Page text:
Shawn, Diagnosed at birth, Acute Myeloid Leukemia

It’s safe to say that every mother whose infant had a serious health problem considers hers a miracle baby once that condition is cured. In the case of Shawn, maybe the term miracle baby applies more than most.

When Shawn was born, his grandmother Shirley remembers that it was hard to focus on him when she went to see him in the nursery. She learned later that happened because low blood oxygen levels made his skin appear very blue.

Shawn was born with a form of leukemia more commonly seen in adults and after his birth immediately moved to Texas Children’s Hospital neonatal intensive care unit (NICU) for treatment. His chemotherapy regimen began his second day on earth and continued for the next one and a half years.

“His white cell count was so high it was easy to diagnose,” said his physician, Dr. ZoAnn Dreyer. “It’s very rare to be born with Shawn’s disease, which was AML or acute myeloid leukemia. Only a handful of children around the country are born with leukemia every year and NICU certainly isn’t where we normally administer chemotherapy.”

Despite the severity of his illness and his aggressive treatments, pictures from his early childhood show a happy, healthy-looking boy, not one sick from chemotherapy or pain.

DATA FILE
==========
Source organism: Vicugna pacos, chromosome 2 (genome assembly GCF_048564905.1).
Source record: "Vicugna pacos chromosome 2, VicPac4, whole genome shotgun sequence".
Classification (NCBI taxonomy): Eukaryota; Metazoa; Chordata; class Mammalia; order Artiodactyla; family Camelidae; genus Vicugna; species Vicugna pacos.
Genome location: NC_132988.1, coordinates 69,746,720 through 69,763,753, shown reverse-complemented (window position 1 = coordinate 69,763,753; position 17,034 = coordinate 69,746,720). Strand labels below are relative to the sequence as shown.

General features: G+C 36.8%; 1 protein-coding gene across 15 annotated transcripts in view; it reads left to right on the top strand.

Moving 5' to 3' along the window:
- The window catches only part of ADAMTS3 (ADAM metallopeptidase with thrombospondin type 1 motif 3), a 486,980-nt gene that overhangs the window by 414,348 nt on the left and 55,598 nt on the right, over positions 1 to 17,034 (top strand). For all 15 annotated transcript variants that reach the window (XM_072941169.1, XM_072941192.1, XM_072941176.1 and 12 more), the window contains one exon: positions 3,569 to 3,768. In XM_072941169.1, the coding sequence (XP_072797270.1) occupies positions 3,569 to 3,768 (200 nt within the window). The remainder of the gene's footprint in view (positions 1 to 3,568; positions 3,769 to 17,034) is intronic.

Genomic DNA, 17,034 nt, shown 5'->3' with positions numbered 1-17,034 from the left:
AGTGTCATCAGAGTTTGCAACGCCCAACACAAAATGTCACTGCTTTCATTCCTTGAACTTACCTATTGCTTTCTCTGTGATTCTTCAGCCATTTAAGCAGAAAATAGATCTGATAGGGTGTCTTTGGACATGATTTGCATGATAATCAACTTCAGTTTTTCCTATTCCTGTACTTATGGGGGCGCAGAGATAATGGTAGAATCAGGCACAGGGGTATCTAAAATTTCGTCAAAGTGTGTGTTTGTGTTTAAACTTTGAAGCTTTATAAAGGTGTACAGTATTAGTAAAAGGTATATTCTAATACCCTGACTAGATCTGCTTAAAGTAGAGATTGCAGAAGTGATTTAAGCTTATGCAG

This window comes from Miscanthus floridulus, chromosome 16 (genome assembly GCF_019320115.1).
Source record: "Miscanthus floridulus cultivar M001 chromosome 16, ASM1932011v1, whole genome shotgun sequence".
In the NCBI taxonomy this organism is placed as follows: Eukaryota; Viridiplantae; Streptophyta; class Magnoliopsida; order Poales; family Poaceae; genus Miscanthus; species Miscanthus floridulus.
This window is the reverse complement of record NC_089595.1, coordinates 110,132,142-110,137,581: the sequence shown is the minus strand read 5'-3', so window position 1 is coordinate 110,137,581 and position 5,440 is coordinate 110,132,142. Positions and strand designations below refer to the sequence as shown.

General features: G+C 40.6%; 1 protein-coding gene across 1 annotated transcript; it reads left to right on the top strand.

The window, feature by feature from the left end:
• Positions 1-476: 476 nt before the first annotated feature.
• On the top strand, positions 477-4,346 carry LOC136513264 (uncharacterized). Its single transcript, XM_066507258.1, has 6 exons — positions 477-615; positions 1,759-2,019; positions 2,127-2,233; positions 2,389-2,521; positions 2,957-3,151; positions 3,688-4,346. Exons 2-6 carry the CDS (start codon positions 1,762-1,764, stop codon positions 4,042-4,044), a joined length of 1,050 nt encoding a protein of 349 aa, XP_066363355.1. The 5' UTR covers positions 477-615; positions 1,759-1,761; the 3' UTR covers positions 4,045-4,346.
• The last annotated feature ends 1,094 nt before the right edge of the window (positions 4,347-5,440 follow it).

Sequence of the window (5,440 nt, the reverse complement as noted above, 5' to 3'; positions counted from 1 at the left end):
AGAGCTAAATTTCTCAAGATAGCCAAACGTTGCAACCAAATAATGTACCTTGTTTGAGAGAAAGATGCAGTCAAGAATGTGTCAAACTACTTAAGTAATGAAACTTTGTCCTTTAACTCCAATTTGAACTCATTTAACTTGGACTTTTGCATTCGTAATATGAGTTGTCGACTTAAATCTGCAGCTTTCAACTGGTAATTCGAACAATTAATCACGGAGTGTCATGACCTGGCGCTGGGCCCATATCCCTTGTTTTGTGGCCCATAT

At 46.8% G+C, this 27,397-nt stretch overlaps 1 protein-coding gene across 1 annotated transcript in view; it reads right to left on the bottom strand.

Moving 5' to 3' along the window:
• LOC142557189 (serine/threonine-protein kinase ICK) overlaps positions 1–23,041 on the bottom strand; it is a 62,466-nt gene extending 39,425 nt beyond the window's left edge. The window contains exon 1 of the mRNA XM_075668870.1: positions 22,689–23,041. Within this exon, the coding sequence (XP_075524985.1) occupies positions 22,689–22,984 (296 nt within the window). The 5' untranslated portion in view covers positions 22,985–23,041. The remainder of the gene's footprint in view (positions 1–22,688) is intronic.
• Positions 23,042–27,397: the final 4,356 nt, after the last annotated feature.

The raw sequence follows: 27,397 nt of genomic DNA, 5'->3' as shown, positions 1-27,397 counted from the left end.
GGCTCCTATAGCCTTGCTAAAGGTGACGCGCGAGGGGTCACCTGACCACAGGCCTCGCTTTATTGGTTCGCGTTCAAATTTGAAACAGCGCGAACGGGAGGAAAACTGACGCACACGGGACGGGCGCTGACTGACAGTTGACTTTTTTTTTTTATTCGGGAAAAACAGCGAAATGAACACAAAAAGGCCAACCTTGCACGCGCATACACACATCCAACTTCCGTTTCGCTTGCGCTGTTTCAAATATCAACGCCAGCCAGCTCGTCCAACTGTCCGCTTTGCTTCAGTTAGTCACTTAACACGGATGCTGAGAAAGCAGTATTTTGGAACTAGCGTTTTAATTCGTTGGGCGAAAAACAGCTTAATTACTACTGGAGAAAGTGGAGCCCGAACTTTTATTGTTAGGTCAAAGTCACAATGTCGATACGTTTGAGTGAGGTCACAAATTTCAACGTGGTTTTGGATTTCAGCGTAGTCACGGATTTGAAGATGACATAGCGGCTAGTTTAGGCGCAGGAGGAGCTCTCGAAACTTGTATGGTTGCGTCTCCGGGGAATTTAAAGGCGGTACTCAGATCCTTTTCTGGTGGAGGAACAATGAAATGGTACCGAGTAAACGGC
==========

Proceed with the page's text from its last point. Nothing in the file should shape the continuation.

“He never looked sick,” said Brenda, his mother. “He always looked like a regular kid. Most of the time he was a very happy baby. I knew he would get well.”

After the chemotherapy, frequent doctor visits and a comprehensive medication regime, Shawn was cured, started nursery school, and his mom went back to work.

Now, Shawn excels in school and doesn’t talk much until you ask about his dirt bike and riding with his dad. He’s also busy with his dog and Nintendo®. He has nothing to say about his treatment since it ended before he turned 3.

His mother mainly remembers the extraordinary help that the NICU nurses gave her, her strong reliance on faith, family and friends, and her absolute certainty that Shawn would get well and thrive.

Dreyer, now director of the long-term survivors clinic at Texas Children’s, sees Shawn once a year to monitor his health for any late-effects from his chemotherapy. Although he has some minor heart problems as a result of his early illness, his mother and Dreyer agree that Shawn the miracle baby, remarkably, has become a regular kid.